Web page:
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Rain,50°
Wednesday, October 22, 2014
Same routes, new buses
Logan Bus Co. to run district transportation after longtime carrier files for bankruptcy
Brian Racow/Herald
Logan Bus Company’s newly purchased bus depot on Oceanside Road on Dec. 27, with buses formerly owned by Atlantic Express Transportation Corp, and now owned by Logan’s subsidiary, the Guardian Bus Company.

When East Meadow students return from holiday recess on Monday, a new bus company will be taking them to and from school.

The change was necessitated after the district’s longtime carrier, the Atlantic Express Transportation Corp., filed for Chapter 11 bankruptcy in November in the U.S. Bankruptcy Court for the Southern District of New York. The company had transported East Meadow students for at least 10 years, according to East Meadow School District Superintendent Louis DeAngelo.

The bankruptcy court auctioned off Atlantic’s assets and school district contracts, and in early December it awarded the contracts for East Meadow and three other districts — Bellmore-Merrick, Oceanside and Uniondale — to the Logan Bus Company, which is headquartered in New York City.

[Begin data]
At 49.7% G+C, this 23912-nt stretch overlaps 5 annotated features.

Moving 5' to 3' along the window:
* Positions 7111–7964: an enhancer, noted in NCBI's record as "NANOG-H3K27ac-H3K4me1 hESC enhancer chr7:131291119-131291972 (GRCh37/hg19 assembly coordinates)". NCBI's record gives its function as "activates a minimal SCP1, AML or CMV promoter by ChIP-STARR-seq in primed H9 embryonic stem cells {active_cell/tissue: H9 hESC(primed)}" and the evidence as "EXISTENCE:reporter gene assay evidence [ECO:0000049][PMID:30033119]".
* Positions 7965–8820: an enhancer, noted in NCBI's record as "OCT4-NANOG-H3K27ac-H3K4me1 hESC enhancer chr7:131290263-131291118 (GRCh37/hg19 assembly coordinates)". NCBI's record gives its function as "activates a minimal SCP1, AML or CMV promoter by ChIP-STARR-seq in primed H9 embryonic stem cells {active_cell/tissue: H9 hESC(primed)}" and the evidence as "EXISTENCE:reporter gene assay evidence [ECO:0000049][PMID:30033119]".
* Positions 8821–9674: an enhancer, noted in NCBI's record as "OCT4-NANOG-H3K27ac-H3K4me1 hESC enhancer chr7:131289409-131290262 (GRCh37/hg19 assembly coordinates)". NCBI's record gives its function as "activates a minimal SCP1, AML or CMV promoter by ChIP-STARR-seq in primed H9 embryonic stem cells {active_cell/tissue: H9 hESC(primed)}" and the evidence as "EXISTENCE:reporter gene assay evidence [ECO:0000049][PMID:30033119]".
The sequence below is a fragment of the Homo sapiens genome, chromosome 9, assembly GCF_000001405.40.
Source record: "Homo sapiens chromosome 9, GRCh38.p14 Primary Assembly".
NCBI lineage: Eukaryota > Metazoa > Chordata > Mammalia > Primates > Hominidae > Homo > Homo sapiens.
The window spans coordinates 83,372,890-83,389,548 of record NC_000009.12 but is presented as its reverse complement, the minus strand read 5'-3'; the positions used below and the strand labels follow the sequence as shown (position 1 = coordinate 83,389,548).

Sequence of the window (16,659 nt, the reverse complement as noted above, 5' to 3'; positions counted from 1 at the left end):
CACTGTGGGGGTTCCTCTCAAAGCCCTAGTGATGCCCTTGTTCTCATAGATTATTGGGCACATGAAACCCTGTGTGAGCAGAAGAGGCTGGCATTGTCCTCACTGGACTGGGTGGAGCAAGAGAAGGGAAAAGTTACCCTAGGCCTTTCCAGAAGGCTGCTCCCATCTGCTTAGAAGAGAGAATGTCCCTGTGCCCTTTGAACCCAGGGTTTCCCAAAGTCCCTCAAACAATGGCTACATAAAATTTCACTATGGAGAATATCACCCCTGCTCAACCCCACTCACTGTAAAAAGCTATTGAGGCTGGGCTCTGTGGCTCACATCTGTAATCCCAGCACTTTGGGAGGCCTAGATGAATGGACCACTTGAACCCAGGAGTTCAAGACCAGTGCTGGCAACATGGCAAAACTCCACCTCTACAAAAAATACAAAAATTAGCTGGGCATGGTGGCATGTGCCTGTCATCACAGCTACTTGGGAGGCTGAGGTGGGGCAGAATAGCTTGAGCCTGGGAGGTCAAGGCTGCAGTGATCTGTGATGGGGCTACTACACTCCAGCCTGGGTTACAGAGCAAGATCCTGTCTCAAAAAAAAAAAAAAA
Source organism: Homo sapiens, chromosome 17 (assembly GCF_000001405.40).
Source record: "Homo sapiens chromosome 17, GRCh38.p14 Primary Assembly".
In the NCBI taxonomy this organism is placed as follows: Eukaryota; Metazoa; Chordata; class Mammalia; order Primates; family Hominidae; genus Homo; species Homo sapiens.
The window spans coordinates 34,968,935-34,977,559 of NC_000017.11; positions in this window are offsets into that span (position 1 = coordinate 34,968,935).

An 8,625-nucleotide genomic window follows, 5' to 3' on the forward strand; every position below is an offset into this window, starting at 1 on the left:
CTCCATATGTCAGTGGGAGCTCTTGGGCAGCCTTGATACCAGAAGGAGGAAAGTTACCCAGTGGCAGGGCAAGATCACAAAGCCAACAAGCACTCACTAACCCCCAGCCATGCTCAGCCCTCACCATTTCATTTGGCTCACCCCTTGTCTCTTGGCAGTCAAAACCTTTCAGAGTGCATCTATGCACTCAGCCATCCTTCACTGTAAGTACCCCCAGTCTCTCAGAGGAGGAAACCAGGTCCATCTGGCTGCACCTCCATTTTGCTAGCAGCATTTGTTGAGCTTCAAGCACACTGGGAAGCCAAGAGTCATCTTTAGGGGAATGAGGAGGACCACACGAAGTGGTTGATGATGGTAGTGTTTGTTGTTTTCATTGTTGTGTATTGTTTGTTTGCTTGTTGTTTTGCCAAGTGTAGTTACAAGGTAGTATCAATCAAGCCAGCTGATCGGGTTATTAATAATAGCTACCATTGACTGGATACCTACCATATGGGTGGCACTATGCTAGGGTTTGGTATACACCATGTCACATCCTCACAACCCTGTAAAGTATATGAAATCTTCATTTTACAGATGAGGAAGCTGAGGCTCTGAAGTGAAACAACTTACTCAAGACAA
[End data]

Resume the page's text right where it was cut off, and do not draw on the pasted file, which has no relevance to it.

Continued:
One of Logan’s subsidiaries, the Guardian Bus Company, will take over East Meadow’s routes, and will operate out of a newly purchased bus depot at 3678 Oceanside Road in Oceanside.

Corey Muirhead, a spokesman for Logan, told the Herald that the company will retain more than 80 percent of Atlantic Express’s employees, and that it aims to keep the same drivers and dispatchers on each route. “That’s the promise we’ve made,” Muirhead said. “We’re having a great retention right now with getting the same people.”

DeAngelo said he was told by Logan officials to expect the same pickup and drop-off times along East Meadow routes. He added that the company began transporting East Meadow students to sporting events during the winter recess.

The superintendent said he interviewed Logan officials throughout the process, and that he felt comfortable with their responses to his concerns. “I felt that they were very straightforward and quick to have contingency plans should there be any issues,” he said, “which suggested they were pretty organized.

“If we found something significantly problematic,” DeAngelo continued, “we could have moved forward in some other way in some other emergency fashion.”

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